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Looking into a Busy Tavern

In a discussion with Kurt Manwaring, Vaughan Scribner described his book Inn Civility: Urban Taverns and Early American Civil Society and offered this word picture of Henry Wetherburn’s tavern in Williamsburg, Virginia (shown above in its current form):

I especially like this tavern because of its diversity—it had the “Bullhead Room” for elites, the “Middle Room” for the middling sorts, and the “Great Room” for mixed companies (mostly the lower classes).

From the historical record, an ordinary evening would include a group of elitist colonists locking themselves in the Bullhead Room for a club. They would probably say this club is erudite and exclusive, but by late in the evening this group of men would probably be drunk and disorderly, spilling out into the Great Room for bumpers and sociability.

In the Great Room, meanwhile, a diverse set of ordinary colonists would have crowded the bar, asking for sloshing bowls of rum punch and tankards of local ale.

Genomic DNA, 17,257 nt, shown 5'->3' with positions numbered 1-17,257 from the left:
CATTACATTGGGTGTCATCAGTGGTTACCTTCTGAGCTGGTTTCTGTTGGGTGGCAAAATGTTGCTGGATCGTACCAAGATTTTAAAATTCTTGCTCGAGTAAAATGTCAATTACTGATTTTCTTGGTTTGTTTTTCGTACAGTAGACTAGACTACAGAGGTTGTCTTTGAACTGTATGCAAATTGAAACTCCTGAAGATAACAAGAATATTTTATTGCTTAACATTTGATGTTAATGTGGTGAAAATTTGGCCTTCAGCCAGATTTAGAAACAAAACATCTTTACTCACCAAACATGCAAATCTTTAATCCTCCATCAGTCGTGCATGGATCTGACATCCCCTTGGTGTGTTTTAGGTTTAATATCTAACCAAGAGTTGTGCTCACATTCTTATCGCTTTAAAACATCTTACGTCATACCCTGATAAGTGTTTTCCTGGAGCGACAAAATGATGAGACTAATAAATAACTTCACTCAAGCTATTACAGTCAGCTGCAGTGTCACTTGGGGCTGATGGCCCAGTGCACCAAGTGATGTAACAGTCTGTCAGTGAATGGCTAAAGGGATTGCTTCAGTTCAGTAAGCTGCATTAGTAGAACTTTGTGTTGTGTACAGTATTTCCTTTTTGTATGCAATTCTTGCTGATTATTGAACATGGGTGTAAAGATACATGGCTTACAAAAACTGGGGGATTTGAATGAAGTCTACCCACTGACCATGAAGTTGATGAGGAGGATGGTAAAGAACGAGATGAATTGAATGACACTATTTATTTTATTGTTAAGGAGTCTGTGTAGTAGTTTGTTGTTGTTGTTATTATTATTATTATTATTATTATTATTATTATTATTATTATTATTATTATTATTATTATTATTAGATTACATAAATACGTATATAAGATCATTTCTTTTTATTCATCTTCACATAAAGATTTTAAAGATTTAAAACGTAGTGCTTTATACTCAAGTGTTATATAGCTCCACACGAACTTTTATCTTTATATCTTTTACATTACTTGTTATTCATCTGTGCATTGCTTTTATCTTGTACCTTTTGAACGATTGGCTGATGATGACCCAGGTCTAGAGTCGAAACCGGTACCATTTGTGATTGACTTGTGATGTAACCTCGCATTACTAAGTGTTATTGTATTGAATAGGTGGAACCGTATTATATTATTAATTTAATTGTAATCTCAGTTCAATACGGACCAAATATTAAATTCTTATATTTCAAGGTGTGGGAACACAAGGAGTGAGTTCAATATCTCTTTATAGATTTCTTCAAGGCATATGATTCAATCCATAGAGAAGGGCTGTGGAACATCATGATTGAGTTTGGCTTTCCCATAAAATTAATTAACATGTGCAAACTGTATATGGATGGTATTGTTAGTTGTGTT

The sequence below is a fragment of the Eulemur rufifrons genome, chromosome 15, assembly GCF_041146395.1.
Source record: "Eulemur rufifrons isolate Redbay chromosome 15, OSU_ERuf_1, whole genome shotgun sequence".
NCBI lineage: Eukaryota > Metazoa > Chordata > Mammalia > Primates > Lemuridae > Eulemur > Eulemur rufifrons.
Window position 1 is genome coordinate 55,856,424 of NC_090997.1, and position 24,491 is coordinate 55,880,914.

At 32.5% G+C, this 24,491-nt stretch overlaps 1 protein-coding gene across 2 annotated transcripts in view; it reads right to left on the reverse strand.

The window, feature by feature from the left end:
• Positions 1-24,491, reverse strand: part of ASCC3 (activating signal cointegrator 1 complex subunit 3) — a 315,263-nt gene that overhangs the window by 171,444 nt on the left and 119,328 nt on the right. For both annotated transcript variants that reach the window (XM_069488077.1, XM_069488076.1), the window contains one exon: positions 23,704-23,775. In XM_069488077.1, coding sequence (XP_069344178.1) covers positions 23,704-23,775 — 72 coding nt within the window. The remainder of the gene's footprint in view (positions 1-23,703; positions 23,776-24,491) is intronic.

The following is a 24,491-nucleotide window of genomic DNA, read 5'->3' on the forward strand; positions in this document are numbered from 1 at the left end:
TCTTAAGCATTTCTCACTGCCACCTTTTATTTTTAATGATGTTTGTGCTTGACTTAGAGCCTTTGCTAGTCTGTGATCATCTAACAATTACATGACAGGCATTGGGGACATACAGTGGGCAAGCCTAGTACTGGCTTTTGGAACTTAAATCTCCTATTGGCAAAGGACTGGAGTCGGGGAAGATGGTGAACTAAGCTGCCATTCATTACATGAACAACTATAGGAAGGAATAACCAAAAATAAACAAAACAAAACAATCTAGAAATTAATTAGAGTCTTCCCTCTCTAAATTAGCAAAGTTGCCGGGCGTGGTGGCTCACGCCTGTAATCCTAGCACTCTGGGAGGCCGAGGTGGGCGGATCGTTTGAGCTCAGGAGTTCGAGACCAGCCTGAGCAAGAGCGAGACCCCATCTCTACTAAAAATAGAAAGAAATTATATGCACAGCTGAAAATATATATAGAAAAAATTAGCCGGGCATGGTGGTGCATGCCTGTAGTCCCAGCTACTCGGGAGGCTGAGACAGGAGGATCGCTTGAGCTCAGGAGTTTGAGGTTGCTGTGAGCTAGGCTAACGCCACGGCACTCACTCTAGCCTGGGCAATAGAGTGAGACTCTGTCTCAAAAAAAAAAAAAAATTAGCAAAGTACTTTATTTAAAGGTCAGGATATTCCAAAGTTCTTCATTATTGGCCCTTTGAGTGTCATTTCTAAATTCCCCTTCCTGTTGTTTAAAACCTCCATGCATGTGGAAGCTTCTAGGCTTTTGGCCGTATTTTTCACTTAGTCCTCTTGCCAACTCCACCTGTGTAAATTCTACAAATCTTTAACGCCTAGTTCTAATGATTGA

There probably would have been a fiddler in one corner, while in another corner a group of slaves waited for their masters to finish in the Bullhead Room or Middle Room.

Wetherburn’s female servants would have flitted among the male crowd, yelling back at them and telling them how it was.

Like colonial American society, tavern interactions were confused and complicated, resting upon ad-hoc communications more than established notions of hierarchy and order.

Scribner argues that in the eighteenth century taverns “were basically the internet, bank, hotel, restaurant, bar, auto-repair shop, brothel, and library all in one.”

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